agencies have moved to encryption making reception
impossible. There is some amateur radio activity so check the ARRL
Repeater on-line app for what’s available in your
community. The Toronto GTA has access to a couple of
Ham Radio VHF and UHF P25 repeaters.
The Toronto Public Safety service and York Region has
moved to the new Phased 2 system with encryption.

Digital Mobile Radio is the fastest growing segment of the
digital mode hobby. It is based on Motorola MOTOTRBO
technology. It also offers the largest selection of radios to
choose from. Linking is done via talk groups and they are
managed at the local repeater level. The protocol allows 2
time slots to be available in a single channel. The talk
group concept is an interesting one as you program your
local DMR repeater as a Zone then add your 16 talk
groups. A popular talk group is called North America (Talk
Group 3). There are also various technical nets where a
lot of information is shared and can make for some
interesting listening.
Popular radios are the Motorola 6550 and 7550, Yaesu
Vertex EVX-539, Hytera PD-782 and various new Chinese
entrants. The most popular is the SC700/750 from
Connect Systems.
Toronto has the VA3XPR repeater that is also linked to
the VE3OBI, VE3XPR, and the VE3UHM repeater
provided extended geographical coverage for the golden
horseshoe in the local talk group. This mode has become
the fastest growing digital segment in LMR and Ham
Check listing for LMR service providers using this mode
for their regional networking services.

This is a popular digital mobile radio technology in Europe
with many dPMR446 users on the license free radio band.
This is very popular in the UK. Several Chinese
manufacturers and Motorola make radios. Analogue
PMR446 covers band 446.0–446.1 MHz and digital
dPMR/DMR cover 446.1–446.2 MHz which is in the North
American ham band plan. These radios are illegal for
North American use. However, do not be surprised to find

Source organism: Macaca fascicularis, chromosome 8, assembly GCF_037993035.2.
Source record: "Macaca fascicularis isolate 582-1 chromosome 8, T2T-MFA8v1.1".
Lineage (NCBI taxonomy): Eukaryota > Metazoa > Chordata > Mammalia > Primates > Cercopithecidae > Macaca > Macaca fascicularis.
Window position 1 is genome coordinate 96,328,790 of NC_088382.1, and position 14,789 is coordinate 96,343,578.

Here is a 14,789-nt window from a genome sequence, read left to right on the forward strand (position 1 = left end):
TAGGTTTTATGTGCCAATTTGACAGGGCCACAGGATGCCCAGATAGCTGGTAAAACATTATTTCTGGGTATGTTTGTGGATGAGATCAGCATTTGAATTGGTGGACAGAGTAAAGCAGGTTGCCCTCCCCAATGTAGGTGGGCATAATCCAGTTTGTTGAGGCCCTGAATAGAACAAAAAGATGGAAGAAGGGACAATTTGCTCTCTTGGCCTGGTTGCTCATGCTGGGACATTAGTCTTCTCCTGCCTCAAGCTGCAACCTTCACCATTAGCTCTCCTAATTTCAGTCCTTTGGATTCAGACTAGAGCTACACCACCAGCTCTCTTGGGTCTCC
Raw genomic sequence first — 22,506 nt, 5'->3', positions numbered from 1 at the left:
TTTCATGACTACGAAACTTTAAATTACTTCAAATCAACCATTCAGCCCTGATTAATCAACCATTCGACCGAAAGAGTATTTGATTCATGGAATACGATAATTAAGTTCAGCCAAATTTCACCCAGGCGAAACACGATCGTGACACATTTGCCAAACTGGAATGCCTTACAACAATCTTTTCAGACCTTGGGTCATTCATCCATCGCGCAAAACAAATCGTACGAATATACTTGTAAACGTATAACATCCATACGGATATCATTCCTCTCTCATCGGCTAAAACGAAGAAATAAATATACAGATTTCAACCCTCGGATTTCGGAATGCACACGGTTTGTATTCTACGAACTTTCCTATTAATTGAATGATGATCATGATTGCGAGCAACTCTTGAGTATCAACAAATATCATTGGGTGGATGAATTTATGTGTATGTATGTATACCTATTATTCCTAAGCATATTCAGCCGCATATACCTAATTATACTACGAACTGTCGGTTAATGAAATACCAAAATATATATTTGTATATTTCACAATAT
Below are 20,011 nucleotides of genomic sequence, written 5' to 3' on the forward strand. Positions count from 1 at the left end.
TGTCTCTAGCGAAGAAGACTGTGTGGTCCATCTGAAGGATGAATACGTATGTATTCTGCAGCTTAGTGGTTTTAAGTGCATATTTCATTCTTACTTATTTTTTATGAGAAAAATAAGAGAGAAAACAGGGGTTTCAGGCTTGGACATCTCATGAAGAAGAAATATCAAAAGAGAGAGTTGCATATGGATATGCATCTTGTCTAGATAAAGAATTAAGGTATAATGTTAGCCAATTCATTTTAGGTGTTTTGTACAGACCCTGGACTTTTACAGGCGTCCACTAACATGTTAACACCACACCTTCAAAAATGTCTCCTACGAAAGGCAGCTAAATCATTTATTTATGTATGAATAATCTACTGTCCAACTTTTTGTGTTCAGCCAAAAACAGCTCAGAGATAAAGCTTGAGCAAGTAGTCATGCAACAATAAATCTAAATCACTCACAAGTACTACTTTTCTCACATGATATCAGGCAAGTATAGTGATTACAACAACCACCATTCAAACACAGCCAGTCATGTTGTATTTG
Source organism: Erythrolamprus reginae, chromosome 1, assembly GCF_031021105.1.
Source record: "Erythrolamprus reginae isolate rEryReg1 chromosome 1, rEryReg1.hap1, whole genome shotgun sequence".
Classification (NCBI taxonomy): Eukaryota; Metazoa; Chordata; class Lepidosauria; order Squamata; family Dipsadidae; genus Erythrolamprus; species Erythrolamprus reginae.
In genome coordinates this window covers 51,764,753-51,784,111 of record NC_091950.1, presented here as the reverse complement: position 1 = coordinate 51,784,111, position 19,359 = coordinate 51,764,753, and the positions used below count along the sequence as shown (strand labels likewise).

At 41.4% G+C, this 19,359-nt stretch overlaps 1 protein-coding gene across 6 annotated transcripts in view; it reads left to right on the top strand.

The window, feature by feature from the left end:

activity here as many may have purchased these radios
overseas on cruise ships.

Yaesu Fusion
This is also known as C4FM and is another relatively new
digital mode from a Japanese manufacturer. It’s gaining a
lot of popularity as repeater clubs migrate their older
equipment to the newest for a promotional cost of $500.
You do need to be a licensed ham radio operator as your
call sign needs to be entered into the radio. It also
supports the ability to send data and Yaesu has added
microphones with a built in camera allowing photographs
to be sent across the network. What’s interesting about
this mode is that it also supports analog FM transmissions
and like DStar supports GPS functionality. Yaesu now
offers 2 handhelds and 2 mobiles to choose from. Yaesu
using their WIRES modems to allow connectivity between
repeaters. It has not had a lot of success in North America
but that may soon change. Currently, the Fusion mode is
for local communications. It is understood that Yaesu is
looking to increase the level of connected repeaters in the
coming years.
Toronto currently has two repeaters using Fusion and its
VE3TWR and VE3SKY. There should be 8 more club
repeaters coming on-line this summer. Watch activity
increase thereafter.

Kenwood NXDN
This is another variation of a commercial digital mode
called NEXEDGE. The activity is sparse as there are few
amateur radio repeaters but it is growing in the larger
cities. The equipment is purchased through a local
Kenwood LMR dealer. Icom also supports this standard
with their iDAS brand. There are two repeaters in Canada
VE7NYE and VE3SKV. Check Radio Reference for NXDN
networks with LMR users on it.

Terrestrial Trunked Radio is a European trunked radio
standard that has been the backbone of European Public